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According to several press sources, Tesla CEO Elon Musk obtained a Monday moratorium on Twitter lawyers' questioning. The billionaire had a deposition scheduled as part of his high-stakes legal battle with Twitter over whether he must carry out his agreement to purchase the social media company for $44 billion.
Instead, Musk's interrogation was tabled until later. An individual who has been briefed on the matter claims Twitter CEO Parag Agrawal, who was also slated to appear before Musk's attorneys on Monday, has also postponed his deposition.
Bloomberg, Reuters, and the Wall Street Journal all reported on the Musk postponement, attributing the information to unnamed individuals.
Twitter's stock briefly rose in response to the postponements, rising 5.4% to $43.03 on speculation that the issue would be resolved. Later in the day, that energy started to fade. Shares of Twitter closed Monday at $41.58, up eight cents from the opening price.
According to court observers, postponements before significant pretrial hearings are not unusual. Tuesday is set aside for a hearing on several significant pretrial motions.
Before an October trial that will decide who is at fault for the apparent failure of Musk's Twitter bid and who owes whom enormous sums of money. As a result, both men were anticipated to respond to questions posed by opposing attorneys. The Delaware Chancery Court trial is scheduled to begin on October 17 and end after only five days.
Business tycoon made a $43 billion offer to buy Twitter, Inc. on April 14, 2022. He had already paid $2.64 billion for 9.1% of the company's stock, making him the company's largest stakeholder. Musk was then extended an invitation by Twitter to join its board of directors, which he initially accepted before later rejecting. Twitter revealed a“poison pill” plan to stave off an invasion the following day. On April 25, the board of directors of Twitter unanimously agreed to take the company private after accepting Musk's $44 billion takeover offer. Musk said he intended to expand the platform's functionality, make its algorithms open source, stop spambot accounts, and advance free expression.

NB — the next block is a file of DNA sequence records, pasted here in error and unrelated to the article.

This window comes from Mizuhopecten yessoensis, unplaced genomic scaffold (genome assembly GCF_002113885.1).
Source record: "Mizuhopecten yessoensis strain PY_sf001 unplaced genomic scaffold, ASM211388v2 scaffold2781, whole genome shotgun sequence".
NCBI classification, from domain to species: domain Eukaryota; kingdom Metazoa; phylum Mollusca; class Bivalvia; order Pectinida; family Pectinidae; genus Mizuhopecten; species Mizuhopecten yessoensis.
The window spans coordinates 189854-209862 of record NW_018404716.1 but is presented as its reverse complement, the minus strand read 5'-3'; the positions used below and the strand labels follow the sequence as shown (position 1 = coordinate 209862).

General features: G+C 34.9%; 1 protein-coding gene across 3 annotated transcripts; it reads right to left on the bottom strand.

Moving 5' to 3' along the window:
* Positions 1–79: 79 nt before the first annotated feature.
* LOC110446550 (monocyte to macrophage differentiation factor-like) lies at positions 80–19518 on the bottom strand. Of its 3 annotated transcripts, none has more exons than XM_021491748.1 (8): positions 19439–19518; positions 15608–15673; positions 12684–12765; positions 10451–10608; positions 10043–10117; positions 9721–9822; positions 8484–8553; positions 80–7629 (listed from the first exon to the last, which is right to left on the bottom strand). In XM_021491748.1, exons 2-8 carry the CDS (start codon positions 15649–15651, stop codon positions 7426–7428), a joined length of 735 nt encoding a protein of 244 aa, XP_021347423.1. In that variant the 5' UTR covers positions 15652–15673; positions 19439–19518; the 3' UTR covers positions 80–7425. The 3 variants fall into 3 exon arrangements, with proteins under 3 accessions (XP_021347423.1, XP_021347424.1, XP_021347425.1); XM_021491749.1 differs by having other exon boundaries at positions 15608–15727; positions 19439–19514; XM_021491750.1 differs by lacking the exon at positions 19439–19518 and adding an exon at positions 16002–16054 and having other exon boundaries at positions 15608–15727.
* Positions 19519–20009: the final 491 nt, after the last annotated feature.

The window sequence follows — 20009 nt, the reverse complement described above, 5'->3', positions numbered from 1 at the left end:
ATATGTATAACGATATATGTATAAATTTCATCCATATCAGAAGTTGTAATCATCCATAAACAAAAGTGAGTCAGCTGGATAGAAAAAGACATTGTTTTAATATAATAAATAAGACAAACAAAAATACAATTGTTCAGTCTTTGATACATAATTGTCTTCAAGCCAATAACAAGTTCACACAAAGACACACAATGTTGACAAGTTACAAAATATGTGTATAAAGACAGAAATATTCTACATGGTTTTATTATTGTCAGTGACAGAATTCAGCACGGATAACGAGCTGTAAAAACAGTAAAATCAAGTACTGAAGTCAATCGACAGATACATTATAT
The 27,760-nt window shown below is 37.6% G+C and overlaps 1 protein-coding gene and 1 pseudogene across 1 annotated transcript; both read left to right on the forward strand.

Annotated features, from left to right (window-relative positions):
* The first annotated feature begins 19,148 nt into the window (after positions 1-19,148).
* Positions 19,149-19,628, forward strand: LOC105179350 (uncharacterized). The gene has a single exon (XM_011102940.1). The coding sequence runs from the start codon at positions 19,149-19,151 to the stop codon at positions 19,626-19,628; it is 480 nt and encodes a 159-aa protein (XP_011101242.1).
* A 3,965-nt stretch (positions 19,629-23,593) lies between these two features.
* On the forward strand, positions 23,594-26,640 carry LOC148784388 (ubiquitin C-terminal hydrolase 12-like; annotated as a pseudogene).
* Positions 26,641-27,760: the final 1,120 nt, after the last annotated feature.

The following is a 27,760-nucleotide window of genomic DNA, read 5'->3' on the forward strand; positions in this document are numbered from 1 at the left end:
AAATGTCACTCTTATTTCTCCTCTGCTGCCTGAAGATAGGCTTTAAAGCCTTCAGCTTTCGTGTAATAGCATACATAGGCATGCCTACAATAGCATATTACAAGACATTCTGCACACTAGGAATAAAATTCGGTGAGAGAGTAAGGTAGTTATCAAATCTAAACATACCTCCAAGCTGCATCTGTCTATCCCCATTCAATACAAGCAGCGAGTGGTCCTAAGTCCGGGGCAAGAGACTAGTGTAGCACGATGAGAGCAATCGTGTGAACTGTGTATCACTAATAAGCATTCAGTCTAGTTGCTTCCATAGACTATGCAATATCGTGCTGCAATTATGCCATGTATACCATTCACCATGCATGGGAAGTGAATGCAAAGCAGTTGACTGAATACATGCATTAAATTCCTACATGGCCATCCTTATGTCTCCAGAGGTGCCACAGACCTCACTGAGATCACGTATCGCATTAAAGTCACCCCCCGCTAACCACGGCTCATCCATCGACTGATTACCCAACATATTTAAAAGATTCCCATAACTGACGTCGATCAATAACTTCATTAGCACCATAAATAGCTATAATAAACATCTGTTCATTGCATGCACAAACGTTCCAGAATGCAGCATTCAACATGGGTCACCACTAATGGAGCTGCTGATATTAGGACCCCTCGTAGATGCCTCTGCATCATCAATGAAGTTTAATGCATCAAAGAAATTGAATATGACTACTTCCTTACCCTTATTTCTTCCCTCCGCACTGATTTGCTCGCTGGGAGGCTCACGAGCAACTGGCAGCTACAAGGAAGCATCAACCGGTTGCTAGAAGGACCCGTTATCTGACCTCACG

Agrawal praised the acquisition and reassured the staff that no layoffs were currently anticipated. On April 29, he presided over an all-hands meeting to discuss issues brought up by workers. Taking [Twitter] back from Wall Street is the right first step, according to Dorsey, who also expressed his support for the transaction and confidence in Musk as the company's owner. The statement caused Twitter general counsel Vijaya Gadde to cry in a meeting, and Musk and his followers teased her online. Participants in Musk's June 17 meeting with staff members had a generally adverse reaction to his remarks, calling them“incoherent” and“uninspiring.”
On July 8, Musk declared his desire to end the contract, claiming that Twitter had broken it by refusing to take action against spambot accounts. On July 12, the business filed a complaint in the Delaware Court of Chancery against Musk. On October 17, the trial is slated to begin. The proposed takeover has received a mixed response; praise has been given to Musk's planned improvements and vision for the company, while criticism has been leveled at concerns about a possible increase in misinformation and harassment on the site.
Musk Backing Out
One of the wealthiest men, Elon Musk, agreed to acquire Twitter and take it private in April. He offered $54.20 per share and promised to relax the company's content policing policies and eliminate phony accounts. He attempted to cancel the agreement in July, blaming Twitter for various offenses in the process.
Musk's announcement that he was backing out of the agreement, Twitter's stock fell by 7 percent and another 11 percent the following day. Several Twitter employees made light of the issue by posting amusing messages. Musk snubbed Trump by declaring it was“time for Trump to hang up his hat [and] sail into the sunset” after the president criticized Musk and termed the acquisition“rotten.” Most conservatives, except Trump, supported Musk. Former White House adviser Steve Bannon accused Twitter of lying about the number of its spambot accounts. CEO of Turning Point USA Charlie Kirk speculated that Musk might have been trying to“expose” Twitter the entire time. In response to Zatko's complaint, Agrawal issued an email to Twitter's staff in which she vehemently refuted the allegations and referred to them as a“fake narrative.”
Twitter then filed a lawsuit against Musk to make him complete the deal.
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